Connections is a quarterly newsletter for primary care providers covering the latest developments and advances in medicine at OHSU. Learn about the many clinical, education and outreach resources available to you and your patients.
From the OHSU Knight Cardiovascular Institute
Firas Zahr, M.D.
Dr. Zahr is the director of Interventional Cardiology and the co‑director of the OHSU Complex Heart Valve Program. His chief interest is pioneering minimally invasive approaches to treating complex heart and valve diseases.
For patients with mitral regurgitation caught in the revolving door of hospitalizations and ineffective medical therapy, recent breakthroughs in treatment can have a significant impact on quality of life.
OHSU is one of the few sites in the region that can offer percutaneous intervention for mitral valve disease. We have four clinical trials evaluating transcatheter options for mitral valve repair and replacement for both degenerative and functional mitral regurgitation.
Our enrollment has been among the highest in the nation, giving OHSU the most experience, the most treatment options, and the largest patient pool in the country.
For this procedure, our specialist team at the OHSU Complex Heart Valve Clinic evaluates each patient in a single session for all traditional and transcatheter treatment options for their mitral regurgitation.
If a percutaneous intervention is the right fit, patients do not need cardiopulmonary bypass, frequently procedures can be done from the groin, so there is less toll on the body and faster recovery.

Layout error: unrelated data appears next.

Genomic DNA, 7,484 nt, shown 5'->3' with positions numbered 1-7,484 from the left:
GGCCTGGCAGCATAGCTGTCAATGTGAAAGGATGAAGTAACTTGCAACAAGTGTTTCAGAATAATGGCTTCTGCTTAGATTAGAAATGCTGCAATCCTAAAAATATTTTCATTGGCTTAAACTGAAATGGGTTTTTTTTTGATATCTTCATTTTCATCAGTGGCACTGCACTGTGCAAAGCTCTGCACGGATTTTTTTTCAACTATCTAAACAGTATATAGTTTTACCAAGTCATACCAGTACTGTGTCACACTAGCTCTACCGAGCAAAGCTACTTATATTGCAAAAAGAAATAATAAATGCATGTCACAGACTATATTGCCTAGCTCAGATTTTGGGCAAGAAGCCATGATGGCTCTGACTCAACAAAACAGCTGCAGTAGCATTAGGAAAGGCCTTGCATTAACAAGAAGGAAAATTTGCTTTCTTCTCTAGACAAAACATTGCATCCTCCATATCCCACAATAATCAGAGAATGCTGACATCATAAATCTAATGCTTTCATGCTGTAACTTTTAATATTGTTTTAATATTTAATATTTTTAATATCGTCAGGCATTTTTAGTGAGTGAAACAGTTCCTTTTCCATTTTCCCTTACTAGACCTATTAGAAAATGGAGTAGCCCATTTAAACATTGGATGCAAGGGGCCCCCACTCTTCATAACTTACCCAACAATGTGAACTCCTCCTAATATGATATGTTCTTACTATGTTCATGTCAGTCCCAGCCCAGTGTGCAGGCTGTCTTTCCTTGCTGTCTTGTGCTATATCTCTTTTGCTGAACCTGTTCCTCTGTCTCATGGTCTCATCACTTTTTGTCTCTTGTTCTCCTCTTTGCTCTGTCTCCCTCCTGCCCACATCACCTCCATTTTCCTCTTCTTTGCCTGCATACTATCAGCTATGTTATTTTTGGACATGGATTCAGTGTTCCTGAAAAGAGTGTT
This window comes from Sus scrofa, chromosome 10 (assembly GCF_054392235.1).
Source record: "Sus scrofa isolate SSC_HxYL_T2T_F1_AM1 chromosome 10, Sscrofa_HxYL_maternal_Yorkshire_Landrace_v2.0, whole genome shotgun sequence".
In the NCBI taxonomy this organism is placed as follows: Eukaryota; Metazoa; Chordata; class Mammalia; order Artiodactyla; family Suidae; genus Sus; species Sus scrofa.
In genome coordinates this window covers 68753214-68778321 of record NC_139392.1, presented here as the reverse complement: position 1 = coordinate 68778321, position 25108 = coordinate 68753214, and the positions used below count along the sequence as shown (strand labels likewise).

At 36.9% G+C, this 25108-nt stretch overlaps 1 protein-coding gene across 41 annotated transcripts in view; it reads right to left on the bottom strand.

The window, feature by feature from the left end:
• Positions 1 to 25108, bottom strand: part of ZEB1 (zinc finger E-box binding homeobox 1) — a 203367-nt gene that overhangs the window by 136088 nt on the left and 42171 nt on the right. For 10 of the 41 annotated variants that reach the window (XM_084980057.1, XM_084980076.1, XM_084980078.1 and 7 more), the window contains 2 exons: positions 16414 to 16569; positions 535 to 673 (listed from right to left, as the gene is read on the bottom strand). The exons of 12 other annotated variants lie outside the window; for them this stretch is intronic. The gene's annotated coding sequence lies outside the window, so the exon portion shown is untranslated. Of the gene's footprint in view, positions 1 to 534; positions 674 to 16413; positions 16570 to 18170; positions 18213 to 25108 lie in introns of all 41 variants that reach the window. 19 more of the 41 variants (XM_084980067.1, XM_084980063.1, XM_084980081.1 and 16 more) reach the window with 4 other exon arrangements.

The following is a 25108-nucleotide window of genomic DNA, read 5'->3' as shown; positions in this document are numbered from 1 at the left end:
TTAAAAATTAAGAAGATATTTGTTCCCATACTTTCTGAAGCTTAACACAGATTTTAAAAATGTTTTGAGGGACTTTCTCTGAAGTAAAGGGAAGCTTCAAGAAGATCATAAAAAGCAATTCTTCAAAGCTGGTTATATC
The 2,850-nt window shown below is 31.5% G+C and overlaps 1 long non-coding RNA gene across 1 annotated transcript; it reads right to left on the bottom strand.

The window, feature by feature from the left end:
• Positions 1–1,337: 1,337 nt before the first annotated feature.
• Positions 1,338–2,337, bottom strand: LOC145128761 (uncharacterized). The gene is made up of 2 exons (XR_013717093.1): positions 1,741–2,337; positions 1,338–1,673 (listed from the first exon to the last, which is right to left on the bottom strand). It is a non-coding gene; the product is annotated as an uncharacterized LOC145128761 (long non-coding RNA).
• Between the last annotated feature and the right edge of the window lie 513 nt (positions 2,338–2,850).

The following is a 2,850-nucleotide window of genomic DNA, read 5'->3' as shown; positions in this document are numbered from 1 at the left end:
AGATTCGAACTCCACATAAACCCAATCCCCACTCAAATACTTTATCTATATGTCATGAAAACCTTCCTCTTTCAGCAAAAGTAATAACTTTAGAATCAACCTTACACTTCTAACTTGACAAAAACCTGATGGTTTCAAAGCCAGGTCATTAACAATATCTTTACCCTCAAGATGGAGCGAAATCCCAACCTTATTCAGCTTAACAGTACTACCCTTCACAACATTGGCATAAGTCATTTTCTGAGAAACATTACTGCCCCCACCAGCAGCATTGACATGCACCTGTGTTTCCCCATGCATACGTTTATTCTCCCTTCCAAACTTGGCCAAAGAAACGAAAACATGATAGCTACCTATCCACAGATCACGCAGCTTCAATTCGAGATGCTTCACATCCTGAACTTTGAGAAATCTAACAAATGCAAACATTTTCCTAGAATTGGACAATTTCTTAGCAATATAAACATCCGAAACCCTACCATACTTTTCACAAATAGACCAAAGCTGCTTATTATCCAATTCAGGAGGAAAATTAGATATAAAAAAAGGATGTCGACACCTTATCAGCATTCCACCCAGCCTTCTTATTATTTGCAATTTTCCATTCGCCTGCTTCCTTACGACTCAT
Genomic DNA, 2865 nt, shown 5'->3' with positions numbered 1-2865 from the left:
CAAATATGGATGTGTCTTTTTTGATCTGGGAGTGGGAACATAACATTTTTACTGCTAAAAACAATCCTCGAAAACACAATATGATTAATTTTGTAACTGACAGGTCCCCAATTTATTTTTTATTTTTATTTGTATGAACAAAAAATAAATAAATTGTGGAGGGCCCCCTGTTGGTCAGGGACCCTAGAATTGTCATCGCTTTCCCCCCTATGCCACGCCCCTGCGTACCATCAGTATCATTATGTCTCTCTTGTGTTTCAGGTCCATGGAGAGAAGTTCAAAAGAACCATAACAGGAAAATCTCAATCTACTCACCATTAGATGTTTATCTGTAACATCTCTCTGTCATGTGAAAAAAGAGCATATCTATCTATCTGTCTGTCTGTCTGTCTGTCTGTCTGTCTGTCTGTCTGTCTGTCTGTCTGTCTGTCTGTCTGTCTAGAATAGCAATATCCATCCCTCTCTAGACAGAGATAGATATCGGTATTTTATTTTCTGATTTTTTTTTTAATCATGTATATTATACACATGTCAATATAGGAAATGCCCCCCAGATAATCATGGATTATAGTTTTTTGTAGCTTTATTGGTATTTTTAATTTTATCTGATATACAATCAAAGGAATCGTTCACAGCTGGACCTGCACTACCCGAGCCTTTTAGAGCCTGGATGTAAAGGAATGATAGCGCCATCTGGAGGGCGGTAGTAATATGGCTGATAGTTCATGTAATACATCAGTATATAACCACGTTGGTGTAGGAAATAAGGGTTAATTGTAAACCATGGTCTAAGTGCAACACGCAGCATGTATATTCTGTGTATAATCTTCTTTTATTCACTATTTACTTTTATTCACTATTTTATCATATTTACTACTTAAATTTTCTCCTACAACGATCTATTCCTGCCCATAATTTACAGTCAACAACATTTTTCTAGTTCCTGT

Most patients are in the hospital less than a week and some only require an overnight stay. Our transcatheter patients rarely need rehabilitation before returning to their homes.
Anatomy key to patient selection
Patients at high surgical risk or who have previous valve surgeries are good candidates for percutaneous intervention. By having multiple trials available, some patients who don’t qualify for one device may qualify for another.
The primary qualification for transcatheter mitral valve replacement is anatomical. At this stage in development, there are only a limited number of valve sizes available, so it is a key determinant of whether this option is suitable for a patient.
Evaluate early for most options
It’s never too soon to refer for an evaluation of your mitral regurgitation patients.
We are treating mitral regurgitation earlier and earlier, before the disease becomes too advanced.
If patients are not feeling well on medical therapy, there may be a surgical or transcatheter option, even for older or less healthy patients. There is no age limit on these transcatheter procedures.
We will treat patients as long as we think they will benefit from the therapy and can tolerate it. Our goal is to improve their symptoms and get them out of the hospital quickly and back into their communities.
When to refer
- Symptomatic patients with significant valvular disease.
In addition to aortic and mitral valves, there are now procedures for the tricuspid and pulmonic valves as well.
All of these transcatheter-based procedures are minimally invasive, which allows for faster recovery and no general anesthesia for most patients. In most cases, patients spend a night or two at OHSU and then return to the care of their local providers.
We repair their blockage or leak, leading to improved heart failure symptoms and quality of life, and may prolong life in some cases. Importantly, these new techniques represent options for people who previously had none. For example, an older patient who isn’t tolerating medication or for whom medical therapy isn’t effective.
The OHSU Complex Heart Valve Clinic embraces a multidisciplinary approach with patients seen jointly by an interventional cardiologist, echocardiologist and cardiac surgeon.
We are available to answer questions about all treatment options for heart valve disease. Please call the OHSU Physician Advice and Referral Service at 503-494-4567. To refer a patient, please fax to 503-346-6854.